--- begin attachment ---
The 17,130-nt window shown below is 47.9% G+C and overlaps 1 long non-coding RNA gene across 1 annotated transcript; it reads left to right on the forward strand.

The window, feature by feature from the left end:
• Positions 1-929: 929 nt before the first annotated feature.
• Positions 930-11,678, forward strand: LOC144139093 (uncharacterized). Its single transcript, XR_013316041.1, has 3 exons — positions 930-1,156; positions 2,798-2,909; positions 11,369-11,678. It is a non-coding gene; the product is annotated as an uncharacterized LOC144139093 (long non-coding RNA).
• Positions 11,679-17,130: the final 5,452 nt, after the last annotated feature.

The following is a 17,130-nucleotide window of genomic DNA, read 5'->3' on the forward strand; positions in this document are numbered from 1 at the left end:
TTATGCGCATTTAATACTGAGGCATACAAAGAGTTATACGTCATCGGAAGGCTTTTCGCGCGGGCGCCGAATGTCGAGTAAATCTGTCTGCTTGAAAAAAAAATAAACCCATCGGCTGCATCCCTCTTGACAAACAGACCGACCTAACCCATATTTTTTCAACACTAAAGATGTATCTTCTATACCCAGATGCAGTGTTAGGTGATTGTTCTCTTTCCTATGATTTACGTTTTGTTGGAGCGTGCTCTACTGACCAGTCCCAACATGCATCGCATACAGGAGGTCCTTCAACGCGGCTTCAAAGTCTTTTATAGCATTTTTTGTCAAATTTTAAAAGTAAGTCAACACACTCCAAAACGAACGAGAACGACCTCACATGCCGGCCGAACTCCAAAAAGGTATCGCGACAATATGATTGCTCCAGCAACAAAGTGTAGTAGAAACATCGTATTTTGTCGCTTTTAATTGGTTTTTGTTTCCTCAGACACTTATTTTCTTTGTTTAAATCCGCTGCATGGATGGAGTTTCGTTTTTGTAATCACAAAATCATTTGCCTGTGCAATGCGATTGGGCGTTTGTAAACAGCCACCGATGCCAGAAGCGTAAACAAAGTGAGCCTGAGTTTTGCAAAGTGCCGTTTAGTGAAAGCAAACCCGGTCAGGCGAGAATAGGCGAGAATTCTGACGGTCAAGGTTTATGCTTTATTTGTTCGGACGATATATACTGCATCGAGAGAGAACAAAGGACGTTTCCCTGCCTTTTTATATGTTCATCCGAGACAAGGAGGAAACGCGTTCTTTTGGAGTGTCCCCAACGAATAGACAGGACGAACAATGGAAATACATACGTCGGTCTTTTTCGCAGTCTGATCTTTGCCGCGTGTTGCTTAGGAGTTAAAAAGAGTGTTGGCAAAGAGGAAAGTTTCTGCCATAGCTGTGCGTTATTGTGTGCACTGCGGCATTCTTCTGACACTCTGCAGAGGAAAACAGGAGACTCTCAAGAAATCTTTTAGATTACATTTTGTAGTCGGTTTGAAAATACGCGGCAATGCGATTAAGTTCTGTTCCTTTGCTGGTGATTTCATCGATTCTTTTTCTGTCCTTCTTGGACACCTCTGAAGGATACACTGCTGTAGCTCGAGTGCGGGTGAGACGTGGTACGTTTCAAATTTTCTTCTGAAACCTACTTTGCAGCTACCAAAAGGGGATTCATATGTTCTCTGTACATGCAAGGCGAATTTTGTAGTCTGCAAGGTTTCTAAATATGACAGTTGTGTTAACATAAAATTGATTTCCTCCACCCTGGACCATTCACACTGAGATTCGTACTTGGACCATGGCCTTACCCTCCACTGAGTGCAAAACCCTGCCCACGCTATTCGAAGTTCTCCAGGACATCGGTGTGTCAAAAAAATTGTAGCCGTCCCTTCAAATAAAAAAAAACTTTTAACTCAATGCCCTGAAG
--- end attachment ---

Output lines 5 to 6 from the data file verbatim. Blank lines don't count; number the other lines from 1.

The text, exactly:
• Positions 11,679-17,130: the final 5,452 nt, after the last annotated feature.

The following is a 17,130-nucleotide window of genomic DNA, read 5'->3' on the forward strand; positions in this document are numbered from 1 at the left end: